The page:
I had a good scattering of other shorter affairs throughout the years. Some one night stands, some brief courting periods. I can’t say that I have ever been handed any great relationship advice throughout those though. The best thing I have ever done in my relationships is listening to my own heart and mind.
A family member was giving me some grumpy relationship advice on the phone one day a couple of years back. She said that she spent her whole life trying to please other people and it had gotten her nothing. That she should have just married rich because at least she’d still have the money. She then said over the line, “Follow the money, Shelly. Follow the money. It’s the only thing that’s going to help you out in this world.”
I felt sad in that moment, because right then I knew that one of us was wrong. I still believe in lifelong love. As a matter of fact, I live for it. At the very end of my life if someone asks me what my favorite thing about it was, I am going to reply,
“The best part about being alive was falling in love. Whether it was a romantic partner or the first time I held my babies in my arms, falling in love was the fucking best.”
So who’s right? Those who chase money and security or those who dream about love? Am I wasting my time dreaming inside my own head? Should I be out there shaking it a little harder and working longer hours for the almighty dollar? Should I be forsaking old school notions about love and family and just focus and building a fiscal nest egg? I know my past relationships haven’t done much for my net worth – I exited the majors ones financially crippled with extra mouths to feed. I understand her logic, to a degree. I may have been financially better off in life right now if my goals and focuses had been different in my youth.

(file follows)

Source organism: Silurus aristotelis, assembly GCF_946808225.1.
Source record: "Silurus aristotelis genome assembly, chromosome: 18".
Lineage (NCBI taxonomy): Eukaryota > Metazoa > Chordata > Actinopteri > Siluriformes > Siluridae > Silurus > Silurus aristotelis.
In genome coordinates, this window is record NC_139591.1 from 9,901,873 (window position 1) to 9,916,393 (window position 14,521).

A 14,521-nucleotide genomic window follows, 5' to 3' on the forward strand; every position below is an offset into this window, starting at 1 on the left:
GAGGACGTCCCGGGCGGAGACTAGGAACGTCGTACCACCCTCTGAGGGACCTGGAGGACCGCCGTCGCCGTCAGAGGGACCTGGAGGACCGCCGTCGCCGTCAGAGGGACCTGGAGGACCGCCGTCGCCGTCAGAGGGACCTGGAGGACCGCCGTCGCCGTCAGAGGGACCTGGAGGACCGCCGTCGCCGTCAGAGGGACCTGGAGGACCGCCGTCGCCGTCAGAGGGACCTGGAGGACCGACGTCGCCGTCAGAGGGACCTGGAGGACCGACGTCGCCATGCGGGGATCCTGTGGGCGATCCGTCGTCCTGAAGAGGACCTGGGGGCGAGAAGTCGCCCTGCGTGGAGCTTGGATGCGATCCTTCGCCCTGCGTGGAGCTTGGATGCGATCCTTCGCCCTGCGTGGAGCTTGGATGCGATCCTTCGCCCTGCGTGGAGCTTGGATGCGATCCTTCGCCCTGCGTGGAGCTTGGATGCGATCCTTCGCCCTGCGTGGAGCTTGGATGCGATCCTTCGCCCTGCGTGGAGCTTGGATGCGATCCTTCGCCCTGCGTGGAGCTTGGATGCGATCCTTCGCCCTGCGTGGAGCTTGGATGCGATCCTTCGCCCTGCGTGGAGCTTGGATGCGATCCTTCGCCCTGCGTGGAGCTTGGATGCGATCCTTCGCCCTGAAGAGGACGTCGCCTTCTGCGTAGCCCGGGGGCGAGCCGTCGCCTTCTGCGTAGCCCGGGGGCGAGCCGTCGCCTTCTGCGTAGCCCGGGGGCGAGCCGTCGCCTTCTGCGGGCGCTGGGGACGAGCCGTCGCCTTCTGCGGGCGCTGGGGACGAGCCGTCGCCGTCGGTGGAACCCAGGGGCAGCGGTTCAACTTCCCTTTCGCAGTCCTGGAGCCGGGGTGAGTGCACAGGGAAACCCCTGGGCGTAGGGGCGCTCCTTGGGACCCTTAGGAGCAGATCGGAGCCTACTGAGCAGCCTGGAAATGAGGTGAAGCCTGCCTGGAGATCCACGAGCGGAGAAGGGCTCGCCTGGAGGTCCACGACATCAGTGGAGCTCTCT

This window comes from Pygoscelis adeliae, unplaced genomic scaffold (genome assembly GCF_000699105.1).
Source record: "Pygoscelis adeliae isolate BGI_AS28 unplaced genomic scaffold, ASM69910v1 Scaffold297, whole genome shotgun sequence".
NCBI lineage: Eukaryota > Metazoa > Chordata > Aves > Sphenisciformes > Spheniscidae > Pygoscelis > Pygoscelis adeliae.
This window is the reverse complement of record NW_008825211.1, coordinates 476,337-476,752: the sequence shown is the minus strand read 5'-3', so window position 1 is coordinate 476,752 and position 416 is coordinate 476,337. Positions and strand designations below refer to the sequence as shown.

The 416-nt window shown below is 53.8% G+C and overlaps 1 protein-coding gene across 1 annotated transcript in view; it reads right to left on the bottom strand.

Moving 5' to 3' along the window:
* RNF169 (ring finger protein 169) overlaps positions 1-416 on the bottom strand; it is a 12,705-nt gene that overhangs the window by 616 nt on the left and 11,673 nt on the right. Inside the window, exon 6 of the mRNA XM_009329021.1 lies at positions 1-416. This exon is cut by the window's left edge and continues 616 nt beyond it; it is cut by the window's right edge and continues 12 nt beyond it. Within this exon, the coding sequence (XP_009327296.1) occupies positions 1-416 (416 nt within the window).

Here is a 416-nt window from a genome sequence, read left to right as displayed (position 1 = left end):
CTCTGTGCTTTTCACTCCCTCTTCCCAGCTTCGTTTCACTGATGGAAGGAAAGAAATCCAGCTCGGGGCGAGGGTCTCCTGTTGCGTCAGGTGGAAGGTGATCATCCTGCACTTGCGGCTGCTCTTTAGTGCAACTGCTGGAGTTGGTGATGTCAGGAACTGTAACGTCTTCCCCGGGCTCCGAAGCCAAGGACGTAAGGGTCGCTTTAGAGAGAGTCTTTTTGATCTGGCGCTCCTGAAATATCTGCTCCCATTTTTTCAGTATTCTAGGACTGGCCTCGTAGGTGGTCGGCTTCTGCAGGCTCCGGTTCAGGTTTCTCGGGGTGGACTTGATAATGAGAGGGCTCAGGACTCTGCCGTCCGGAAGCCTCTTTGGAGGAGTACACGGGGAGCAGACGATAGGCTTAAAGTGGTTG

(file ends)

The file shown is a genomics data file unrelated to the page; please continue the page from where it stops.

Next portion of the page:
I still believe in love though despite all of the heartbreaks and disasters. Like a shitty 80’s song I hold tightly onto the idea that this ridiculously hard life is completely conquerable with the right person by your side. I even occasionally toss around the idea of marrying again one day. I like the idea of it: a good marriage. I don’t know many people who stay in it for the long haul, but I admire those who do. Though maybe I’m being foolish.
I used to walk up and down the halls of the nursing home I worked in for two years. By the doors to some of the residents’ rooms was a picture of the person who was staying there and a brief life summary. Where they were born, grew up and went to high school. A few paragraphs about their marriages, children and careers. I loved reading those since many of the residents no longer spoke well or clearly. Many suffered from dementia and some couldn’t recall their own names. I saw wives come in to visit husbands who couldn’t remember them and it broke my heart. Yet I read their stories on the walls. Of long, happy marriages spanning decades. Of children and grandchildren and lives that sounded well-lived.
I don’t know. If I ever find myself waking up one day in a room of some nursing home, trapped in a old body I can’t remember wearing out, I hope I will have at least one great love and marriage to read about next to my photo on the wall. I’m already lucky, because it will say that I had three wonderful children and that is pretty great all on it’s own. *smiles* Who knows, maybe the greatest loves in our lives are just the people we make and catapult into the future ahead of us.
Either way it will say that I loved.